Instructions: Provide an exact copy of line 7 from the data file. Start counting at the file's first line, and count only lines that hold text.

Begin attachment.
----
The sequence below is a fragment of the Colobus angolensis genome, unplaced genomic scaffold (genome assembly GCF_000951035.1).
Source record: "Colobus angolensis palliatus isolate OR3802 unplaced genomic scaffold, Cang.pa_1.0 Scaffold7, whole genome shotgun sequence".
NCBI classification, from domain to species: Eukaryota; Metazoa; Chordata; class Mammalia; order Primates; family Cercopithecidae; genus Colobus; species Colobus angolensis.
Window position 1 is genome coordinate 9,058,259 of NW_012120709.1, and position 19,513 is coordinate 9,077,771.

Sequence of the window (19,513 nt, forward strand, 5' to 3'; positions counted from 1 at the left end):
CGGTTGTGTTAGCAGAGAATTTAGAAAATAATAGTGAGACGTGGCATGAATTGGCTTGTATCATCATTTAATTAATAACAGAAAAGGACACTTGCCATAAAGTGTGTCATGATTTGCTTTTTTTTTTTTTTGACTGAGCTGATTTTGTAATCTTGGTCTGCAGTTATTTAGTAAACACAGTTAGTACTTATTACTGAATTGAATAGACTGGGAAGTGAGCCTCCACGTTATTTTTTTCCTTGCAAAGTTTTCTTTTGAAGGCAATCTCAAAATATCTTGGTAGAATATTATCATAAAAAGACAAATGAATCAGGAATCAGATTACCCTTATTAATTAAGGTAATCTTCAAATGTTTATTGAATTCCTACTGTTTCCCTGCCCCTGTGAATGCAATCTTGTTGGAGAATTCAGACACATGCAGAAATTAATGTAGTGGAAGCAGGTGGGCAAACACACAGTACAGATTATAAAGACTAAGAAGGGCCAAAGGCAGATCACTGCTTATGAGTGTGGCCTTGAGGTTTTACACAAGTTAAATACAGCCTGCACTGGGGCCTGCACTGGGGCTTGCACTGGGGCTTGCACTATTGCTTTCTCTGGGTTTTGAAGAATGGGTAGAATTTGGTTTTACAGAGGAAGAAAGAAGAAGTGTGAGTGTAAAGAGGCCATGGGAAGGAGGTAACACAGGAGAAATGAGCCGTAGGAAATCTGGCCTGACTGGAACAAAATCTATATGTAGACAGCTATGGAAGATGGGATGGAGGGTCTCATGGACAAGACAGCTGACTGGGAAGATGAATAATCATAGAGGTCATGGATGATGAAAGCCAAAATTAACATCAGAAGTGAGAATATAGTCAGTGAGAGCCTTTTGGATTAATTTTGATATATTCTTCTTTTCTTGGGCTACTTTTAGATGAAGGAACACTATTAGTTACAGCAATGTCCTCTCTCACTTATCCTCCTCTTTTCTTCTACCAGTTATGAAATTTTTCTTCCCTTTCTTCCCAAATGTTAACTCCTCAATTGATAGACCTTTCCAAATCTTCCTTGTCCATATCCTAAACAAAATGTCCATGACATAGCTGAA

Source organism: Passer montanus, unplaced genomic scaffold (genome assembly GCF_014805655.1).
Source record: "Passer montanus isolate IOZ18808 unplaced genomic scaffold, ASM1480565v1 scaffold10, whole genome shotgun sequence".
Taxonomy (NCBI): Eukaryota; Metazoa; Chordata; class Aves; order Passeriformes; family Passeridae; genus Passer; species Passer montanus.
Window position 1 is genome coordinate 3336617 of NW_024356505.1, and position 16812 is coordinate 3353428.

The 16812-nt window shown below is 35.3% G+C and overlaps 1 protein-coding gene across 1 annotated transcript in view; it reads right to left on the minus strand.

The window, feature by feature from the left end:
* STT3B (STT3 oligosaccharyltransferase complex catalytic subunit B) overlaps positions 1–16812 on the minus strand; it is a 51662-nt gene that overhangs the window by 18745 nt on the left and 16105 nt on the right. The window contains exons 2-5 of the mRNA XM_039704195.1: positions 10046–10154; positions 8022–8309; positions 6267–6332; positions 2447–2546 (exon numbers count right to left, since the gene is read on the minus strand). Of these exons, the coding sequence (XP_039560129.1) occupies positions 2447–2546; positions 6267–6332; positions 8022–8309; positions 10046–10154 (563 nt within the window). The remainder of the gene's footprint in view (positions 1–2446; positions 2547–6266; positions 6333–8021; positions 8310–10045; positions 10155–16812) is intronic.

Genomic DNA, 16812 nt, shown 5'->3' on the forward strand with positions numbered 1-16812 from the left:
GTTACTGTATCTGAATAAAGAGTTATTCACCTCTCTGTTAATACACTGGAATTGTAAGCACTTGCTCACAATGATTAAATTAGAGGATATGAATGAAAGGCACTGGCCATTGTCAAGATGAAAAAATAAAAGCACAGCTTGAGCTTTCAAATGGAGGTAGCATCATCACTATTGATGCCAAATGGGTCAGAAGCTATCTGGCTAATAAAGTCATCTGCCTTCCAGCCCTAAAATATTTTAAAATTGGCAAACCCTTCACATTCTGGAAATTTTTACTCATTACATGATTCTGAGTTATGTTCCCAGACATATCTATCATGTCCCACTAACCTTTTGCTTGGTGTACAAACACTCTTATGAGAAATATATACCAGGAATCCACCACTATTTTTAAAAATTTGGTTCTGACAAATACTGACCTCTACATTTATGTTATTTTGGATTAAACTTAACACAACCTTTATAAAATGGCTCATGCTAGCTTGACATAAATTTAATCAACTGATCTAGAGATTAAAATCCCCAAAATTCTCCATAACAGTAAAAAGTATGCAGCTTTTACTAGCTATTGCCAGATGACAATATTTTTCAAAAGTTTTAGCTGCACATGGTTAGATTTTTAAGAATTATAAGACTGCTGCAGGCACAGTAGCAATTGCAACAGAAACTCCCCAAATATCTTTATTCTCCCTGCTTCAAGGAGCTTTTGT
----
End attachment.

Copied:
Source organism: Passer montanus, unplaced genomic scaffold (genome assembly GCF_014805655.1).